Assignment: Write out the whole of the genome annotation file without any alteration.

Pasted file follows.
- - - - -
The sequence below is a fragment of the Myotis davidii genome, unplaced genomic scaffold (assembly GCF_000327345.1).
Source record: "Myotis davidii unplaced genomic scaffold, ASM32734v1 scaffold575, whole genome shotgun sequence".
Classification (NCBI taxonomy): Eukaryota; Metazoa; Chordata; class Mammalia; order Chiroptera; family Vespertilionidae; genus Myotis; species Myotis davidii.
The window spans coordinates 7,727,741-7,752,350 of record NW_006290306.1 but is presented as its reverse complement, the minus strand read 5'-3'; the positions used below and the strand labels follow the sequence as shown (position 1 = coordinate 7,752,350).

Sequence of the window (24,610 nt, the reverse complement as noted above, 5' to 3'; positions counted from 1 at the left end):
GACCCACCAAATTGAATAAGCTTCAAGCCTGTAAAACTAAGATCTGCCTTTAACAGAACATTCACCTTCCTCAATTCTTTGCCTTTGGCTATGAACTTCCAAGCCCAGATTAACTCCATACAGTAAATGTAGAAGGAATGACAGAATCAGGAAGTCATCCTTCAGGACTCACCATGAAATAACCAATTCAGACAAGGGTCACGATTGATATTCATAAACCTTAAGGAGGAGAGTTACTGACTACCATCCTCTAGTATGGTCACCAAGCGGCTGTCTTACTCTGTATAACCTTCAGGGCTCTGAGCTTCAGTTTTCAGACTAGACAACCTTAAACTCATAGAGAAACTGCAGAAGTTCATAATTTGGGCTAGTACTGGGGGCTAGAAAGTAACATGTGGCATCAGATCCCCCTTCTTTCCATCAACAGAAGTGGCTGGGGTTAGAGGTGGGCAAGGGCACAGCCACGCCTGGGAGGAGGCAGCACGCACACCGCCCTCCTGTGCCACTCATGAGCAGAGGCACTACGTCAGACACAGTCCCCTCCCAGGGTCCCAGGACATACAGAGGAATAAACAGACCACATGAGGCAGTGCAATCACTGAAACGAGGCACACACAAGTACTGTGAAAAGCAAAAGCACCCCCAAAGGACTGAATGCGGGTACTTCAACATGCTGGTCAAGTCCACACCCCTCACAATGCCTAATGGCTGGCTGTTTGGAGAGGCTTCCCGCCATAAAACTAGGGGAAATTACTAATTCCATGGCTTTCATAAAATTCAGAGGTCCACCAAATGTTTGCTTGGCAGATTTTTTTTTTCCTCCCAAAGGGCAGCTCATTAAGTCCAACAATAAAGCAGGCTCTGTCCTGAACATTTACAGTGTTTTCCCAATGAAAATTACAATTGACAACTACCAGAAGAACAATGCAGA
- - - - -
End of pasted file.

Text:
The sequence below is a fragment of the Myotis davidii genome, unplaced genomic scaffold (assembly GCF_000327345.1).
Source record: "Myotis davidii unplaced genomic scaffold, ASM32734v1 scaffold575, whole genome shotgun sequence".
Classification (NCBI taxonomy): Eukaryota; Metazoa; Chordata; class Mammalia; order Chiroptera; family Vespertilionidae; genus Myotis; species Myotis davidii.
The window spans coordinates 7,727,741-7,752,350 of record NW_006290306.1 but is presented as its reverse complement, the minus strand read 5'-3'; the positions used below and the strand labels follow the sequence as shown (position 1 = coordinate 7,752,350).

Sequence of the window (24,610 nt, the reverse complement as noted above, 5' to 3'; positions counted from 1 at the left end):
GACCCACCAAATTGAATAAGCTTCAAGCCTGTAAAACTAAGATCTGCCTTTAACAGAACATTCACCTTCCTCAATTCTTTGCCTTTGGCTATGAACTTCCAAGCCCAGATTAACTCCATACAGTAAATGTAGAAGGAATGACAGAATCAGGAAGTCATCCTTCAGGACTCACCATGAAATAACCAATTCAGACAAGGGTCACGATTGATATTCATAAACCTTAAGGAGGAGAGTTACTGACTACCATCCTCTAGTATGGTCACCAAGCGGCTGTCTTACTCTGTATAACCTTCAGGGCTCTGAGCTTCAGTTTTCAGACTAGACAACCTTAAACTCATAGAGAAACTGCAGAAGTTCATAATTTGGGCTAGTACTGGGGGCTAGAAAGTAACATGTGGCATCAGATCCCCCTTCTTTCCATCAACAGAAGTGGCTGGGGTTAGAGGTGGGCAAGGGCACAGCCACGCCTGGGAGGAGGCAGCACGCACACCGCCCTCCTGTGCCACTCATGAGCAGAGGCACTACGTCAGACACAGTCCCCTCCCAGGGTCCCAGGACATACAGAGGAATAAACAGACCACATGAGGCAGTGCAATCACTGAAACGAGGCACACACAAGTACTGTGAAAAGCAAAAGCACCCCCAAAGGACTGAATGCGGGTACTTCAACATGCTGGTCAAGTCCACACCCCTCACAATGCCTAATGGCTGGCTGTTTGGAGAGGCTTCCCGCCATAAAACTAGGGGAAATTACTAATTCCATGGCTTTCATAAAATTCAGAGGTCCACCAAATGTTTGCTTGGCAGATTTTTTTTTTCCTCCCAAAGGGCAGCTCATTAAGTCCAACAATAAAGCAGGCTCTGTCCTGAACATTTACAGTGTTTTCCCAATGAAAATTACAATTGACAACTACCAGAAGAACAATGCAGA